Progress Software has had a very productive year, according to chief product officer and CTO John Goodson (pictured), who told attendees at the company's Exchange conference that it has produced more new code in the last year than they did in the previous five years, including the creation of two new products from scratch.
The company also made two major acquisitions - Node.js cloud platform provider Modulus and consulting services company BravePoint.
A key goal for the coming year is to help its partners and customers take their existing software forward rather than having to restart their development efforts.
"You can use what you've already built," he explained, for example keeping the existing business logic but adding a mobile interface.
Progress provides a clear path for its customers and partners, Mr Goodson said, one that incorporates contemporary application development; deployment on public, private or hybrid clouds or using traditional on-premises infrastructure; even more ways of incorporating applications with external data sources; and managing business logic and business rules.
OpenEdge 11.5 will be out by the end of 2014, incorporating a scalable app server "that honestly rocks when it comes to performance and memory usage," he said.
And in 2015 the focus will be on user experience, "making it really simple to build beautiful applications."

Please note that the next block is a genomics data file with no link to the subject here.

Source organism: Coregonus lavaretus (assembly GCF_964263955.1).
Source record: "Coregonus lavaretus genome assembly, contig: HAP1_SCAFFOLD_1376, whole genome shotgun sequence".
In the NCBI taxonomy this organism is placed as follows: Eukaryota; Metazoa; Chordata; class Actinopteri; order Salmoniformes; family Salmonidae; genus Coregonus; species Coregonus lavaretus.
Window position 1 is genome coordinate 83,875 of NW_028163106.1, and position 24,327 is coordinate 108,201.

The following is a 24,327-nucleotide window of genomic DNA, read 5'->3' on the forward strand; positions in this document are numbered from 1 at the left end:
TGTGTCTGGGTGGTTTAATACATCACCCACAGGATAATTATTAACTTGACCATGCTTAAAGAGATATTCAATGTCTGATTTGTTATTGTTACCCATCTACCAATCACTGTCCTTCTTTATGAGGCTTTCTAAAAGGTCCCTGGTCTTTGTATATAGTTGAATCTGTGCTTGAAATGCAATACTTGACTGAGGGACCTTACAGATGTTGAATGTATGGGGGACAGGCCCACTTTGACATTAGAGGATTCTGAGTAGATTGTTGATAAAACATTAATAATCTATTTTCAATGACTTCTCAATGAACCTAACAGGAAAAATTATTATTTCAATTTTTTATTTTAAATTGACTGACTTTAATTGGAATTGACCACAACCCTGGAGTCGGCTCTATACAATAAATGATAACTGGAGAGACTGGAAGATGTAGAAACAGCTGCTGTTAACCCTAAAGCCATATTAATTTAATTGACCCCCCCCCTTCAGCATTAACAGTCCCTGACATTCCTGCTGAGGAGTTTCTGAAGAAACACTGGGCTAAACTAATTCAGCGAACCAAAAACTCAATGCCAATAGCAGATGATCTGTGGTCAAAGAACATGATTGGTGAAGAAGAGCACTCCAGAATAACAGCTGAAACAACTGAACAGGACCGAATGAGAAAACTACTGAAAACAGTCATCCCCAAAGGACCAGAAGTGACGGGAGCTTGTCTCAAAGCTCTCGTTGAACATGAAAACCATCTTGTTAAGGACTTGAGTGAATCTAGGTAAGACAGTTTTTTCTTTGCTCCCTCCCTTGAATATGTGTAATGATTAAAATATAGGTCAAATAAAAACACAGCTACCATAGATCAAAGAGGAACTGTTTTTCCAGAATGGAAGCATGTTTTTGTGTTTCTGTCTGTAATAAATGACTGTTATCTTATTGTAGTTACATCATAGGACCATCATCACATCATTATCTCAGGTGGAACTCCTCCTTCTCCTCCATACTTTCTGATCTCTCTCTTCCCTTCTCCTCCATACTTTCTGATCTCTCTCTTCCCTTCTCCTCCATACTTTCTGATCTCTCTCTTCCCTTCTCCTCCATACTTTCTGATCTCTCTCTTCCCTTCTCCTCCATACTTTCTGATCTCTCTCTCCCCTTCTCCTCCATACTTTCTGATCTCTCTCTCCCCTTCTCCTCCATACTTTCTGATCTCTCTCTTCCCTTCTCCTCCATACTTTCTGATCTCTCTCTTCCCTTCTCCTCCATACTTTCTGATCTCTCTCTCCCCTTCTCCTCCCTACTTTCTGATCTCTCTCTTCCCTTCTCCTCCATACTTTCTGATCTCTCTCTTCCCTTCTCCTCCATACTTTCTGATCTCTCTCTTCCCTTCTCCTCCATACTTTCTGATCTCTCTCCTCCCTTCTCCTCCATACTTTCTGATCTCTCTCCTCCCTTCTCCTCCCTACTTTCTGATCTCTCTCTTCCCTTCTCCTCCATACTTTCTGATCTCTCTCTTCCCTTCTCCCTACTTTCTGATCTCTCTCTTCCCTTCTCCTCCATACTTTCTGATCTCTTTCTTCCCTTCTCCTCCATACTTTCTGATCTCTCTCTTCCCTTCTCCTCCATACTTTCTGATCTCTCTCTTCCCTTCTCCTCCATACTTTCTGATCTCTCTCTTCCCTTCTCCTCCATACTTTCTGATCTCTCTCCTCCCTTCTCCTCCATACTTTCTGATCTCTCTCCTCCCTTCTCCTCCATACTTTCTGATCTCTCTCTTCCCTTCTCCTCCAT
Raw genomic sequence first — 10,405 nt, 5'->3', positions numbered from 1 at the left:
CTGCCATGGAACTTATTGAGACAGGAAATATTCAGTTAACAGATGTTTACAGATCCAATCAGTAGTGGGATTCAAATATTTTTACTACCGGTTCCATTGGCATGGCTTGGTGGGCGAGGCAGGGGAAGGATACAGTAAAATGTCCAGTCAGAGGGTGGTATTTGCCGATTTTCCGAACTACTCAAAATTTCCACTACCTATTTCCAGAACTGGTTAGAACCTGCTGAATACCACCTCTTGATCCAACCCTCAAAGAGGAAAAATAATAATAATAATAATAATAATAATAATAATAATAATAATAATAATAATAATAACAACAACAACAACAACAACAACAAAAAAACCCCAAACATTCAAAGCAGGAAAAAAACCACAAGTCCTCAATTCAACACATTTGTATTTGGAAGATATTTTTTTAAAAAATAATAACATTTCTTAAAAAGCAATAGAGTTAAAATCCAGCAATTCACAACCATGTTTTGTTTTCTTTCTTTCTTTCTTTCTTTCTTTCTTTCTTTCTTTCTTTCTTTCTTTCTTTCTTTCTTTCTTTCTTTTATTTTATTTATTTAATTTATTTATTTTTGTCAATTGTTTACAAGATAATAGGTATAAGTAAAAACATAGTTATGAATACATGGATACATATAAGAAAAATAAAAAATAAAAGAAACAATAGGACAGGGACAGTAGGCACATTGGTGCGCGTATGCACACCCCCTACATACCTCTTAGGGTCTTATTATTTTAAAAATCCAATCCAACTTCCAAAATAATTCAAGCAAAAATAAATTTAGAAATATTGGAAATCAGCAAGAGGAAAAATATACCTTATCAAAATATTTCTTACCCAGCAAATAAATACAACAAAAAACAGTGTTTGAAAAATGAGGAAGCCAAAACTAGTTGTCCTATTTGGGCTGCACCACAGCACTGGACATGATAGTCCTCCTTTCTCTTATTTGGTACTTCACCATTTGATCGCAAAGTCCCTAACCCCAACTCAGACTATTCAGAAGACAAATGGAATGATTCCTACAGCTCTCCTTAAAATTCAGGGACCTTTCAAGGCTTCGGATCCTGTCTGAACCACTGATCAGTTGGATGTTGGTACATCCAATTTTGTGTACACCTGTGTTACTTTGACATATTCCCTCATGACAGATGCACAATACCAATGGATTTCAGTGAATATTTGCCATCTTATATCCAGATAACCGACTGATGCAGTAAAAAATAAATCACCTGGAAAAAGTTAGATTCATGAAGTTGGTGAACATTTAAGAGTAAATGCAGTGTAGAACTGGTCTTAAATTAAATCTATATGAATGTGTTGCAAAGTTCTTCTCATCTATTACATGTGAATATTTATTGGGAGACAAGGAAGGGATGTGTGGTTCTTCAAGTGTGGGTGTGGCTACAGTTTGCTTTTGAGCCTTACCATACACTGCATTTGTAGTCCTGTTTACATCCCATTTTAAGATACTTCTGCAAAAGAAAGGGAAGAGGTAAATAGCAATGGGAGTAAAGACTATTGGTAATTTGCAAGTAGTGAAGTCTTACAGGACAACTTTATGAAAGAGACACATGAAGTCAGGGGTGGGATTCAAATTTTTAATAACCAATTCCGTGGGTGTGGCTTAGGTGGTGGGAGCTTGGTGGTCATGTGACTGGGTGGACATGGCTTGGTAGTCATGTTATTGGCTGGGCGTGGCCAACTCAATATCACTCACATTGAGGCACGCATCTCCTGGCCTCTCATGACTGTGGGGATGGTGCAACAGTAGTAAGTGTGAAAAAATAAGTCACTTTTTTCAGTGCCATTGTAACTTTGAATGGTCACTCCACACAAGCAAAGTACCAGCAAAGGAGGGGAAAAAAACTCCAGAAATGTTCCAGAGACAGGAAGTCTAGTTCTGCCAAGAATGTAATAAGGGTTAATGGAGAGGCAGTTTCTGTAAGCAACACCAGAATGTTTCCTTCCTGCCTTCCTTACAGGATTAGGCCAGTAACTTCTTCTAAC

This will be achieved in part through the delivery of the results of Project Sparkle, which vice president of user experience and design Arin Bhowmick described as Progress's re-imagined, next-generation product experience.
The goal is to provide a consistent, contemporary, simple cross-platform experience to improve productivity and user engagement.
Components include Theme Weaver (predefined, customisable themes that can be applied to applications), Rules Builder (to allow domain experts to create business rules by using a drag-and-drop interface, or in more complex cases through a spreadsheet-style interface), mobile design patterns ("Lego blocks to build a holistic experience"), and Progress Marketplace (an app store), Mr Bhowmick said.
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Mr Goodson went on to describe other developments planned for 2015.
For customers and partners developing mobile applications (and these days, who isn't?), Progress will provide integrated web and mobile app development facilities, an integrated mobile debugger, a library of backend services such as push notification, and innovations in data access for mobile devices (current standards were designed for the client-server era).
More generally, Progress will build on its unique ability to connect cloud and on-premises databases "without punching a hole in the firewall" to other on-premises data sources, provide end-users with self-service access to the data they need, and continue to deliver best-in-class performance.
Application templates will be added to multiple products, along with a visual designer and a prototyper to simplify application development, and customisable development and runtime environments will mean users won't be restricted by design decisions made by developers.
CEO Phil Pead said "I really love investing in our R&D... No one knows our products better than we do."
"We're trying to make it really easy for people to do the things they want to do," he added.
While Mr Pead expects the company to grow organically, he noted that 21,000 startups have already received venture capital funding this year. So "there are some really cool ideas" out there that Progress might seek to acquire, though the company has no specific targets at this time.
Disclosure: The writer travelled to the Progress Exchange conference as the guest of the company.